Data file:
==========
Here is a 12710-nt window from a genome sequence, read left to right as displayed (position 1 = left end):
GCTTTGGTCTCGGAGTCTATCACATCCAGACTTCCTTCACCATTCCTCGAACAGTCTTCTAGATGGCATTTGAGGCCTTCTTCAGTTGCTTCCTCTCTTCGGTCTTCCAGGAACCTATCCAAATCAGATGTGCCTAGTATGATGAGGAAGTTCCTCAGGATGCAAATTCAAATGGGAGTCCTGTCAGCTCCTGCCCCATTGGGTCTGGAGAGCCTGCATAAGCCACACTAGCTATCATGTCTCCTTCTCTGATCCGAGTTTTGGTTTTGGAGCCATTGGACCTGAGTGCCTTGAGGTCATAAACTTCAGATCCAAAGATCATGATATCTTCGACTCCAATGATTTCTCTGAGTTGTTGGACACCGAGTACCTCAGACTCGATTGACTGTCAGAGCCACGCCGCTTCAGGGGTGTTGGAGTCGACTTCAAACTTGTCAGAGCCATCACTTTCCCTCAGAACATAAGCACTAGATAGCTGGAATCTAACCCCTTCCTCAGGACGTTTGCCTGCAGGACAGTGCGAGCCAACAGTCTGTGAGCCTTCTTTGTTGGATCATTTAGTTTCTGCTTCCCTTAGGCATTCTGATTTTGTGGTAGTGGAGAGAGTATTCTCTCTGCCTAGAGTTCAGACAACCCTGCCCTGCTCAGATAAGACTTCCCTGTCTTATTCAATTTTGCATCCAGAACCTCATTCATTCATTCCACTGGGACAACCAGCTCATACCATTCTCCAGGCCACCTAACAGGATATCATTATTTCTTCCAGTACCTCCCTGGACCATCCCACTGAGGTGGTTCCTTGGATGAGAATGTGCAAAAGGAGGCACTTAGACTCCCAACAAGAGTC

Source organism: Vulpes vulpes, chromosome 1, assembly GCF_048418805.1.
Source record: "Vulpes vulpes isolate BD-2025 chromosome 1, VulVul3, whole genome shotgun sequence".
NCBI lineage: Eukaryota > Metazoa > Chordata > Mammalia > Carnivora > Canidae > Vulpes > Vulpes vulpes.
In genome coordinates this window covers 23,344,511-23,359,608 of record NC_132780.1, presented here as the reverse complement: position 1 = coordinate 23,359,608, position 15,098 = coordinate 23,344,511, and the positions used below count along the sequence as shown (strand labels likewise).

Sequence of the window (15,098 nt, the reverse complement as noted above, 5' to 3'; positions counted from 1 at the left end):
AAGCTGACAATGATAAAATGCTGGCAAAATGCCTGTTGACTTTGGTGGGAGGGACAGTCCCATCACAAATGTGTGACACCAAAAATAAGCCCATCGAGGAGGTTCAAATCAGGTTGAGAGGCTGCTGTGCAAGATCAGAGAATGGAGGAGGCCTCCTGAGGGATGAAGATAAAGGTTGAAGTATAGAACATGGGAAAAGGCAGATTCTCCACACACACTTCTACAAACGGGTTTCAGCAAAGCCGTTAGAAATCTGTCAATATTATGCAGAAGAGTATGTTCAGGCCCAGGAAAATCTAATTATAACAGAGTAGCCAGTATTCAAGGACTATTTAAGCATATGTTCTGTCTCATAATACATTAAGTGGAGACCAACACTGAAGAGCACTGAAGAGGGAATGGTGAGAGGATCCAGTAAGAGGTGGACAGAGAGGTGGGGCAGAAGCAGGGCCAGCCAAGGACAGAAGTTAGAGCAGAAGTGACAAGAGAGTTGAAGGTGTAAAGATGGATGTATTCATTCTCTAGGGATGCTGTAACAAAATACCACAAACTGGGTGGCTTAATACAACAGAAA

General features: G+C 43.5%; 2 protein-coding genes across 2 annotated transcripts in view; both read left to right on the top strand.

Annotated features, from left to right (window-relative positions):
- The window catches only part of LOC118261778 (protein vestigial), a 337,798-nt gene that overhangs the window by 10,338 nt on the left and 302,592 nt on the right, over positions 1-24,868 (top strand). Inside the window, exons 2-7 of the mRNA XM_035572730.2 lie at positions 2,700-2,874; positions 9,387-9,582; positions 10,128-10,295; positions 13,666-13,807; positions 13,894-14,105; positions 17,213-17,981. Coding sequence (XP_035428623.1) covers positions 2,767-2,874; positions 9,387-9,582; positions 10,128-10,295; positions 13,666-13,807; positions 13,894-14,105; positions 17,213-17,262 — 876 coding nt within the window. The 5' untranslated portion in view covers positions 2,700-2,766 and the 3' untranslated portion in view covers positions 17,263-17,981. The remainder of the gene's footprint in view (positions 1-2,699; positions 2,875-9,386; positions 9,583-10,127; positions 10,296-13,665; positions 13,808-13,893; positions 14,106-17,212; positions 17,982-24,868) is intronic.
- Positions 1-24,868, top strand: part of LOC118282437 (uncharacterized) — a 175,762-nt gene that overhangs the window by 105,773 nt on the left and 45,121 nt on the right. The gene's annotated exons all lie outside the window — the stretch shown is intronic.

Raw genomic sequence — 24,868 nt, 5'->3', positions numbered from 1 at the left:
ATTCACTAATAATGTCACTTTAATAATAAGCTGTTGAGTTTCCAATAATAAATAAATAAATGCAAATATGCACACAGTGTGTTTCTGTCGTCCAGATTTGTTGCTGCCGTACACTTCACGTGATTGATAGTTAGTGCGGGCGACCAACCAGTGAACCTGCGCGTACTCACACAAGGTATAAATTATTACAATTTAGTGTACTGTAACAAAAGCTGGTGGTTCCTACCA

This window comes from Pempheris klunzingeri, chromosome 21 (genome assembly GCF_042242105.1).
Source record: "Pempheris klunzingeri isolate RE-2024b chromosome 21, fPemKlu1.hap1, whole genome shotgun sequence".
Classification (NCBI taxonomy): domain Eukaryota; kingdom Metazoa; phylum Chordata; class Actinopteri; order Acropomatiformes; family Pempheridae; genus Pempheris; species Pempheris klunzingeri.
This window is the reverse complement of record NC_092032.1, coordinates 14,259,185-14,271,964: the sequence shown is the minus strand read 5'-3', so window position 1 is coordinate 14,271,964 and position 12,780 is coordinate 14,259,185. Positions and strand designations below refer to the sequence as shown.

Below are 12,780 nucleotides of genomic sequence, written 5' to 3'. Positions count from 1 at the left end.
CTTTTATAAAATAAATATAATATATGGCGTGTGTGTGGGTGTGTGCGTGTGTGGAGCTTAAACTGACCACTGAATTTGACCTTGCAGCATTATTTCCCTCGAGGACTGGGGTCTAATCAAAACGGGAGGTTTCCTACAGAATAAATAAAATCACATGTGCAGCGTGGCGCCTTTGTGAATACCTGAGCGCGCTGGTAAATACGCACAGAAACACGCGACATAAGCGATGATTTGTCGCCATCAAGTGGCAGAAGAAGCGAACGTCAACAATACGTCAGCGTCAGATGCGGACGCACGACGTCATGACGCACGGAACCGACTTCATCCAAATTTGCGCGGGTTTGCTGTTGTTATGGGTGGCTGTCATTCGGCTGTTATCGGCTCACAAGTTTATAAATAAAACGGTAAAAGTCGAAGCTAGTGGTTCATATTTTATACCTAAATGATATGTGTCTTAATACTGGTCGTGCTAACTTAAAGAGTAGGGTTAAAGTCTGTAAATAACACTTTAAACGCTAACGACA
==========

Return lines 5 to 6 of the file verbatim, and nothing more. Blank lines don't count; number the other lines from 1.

NCBI lineage: Eukaryota > Metazoa > Chordata > Mammalia > Carnivora > Canidae > Vulpes > Vulpes vulpes.
In genome coordinates this window covers 23,344,511-23,359,608 of record NC_132780.1, presented here as the reverse complement: position 1 = coordinate 23,359,608, position 15,098 = coordinate 23,344,511, and the positions used below count along the sequence as shown (strand labels likewise).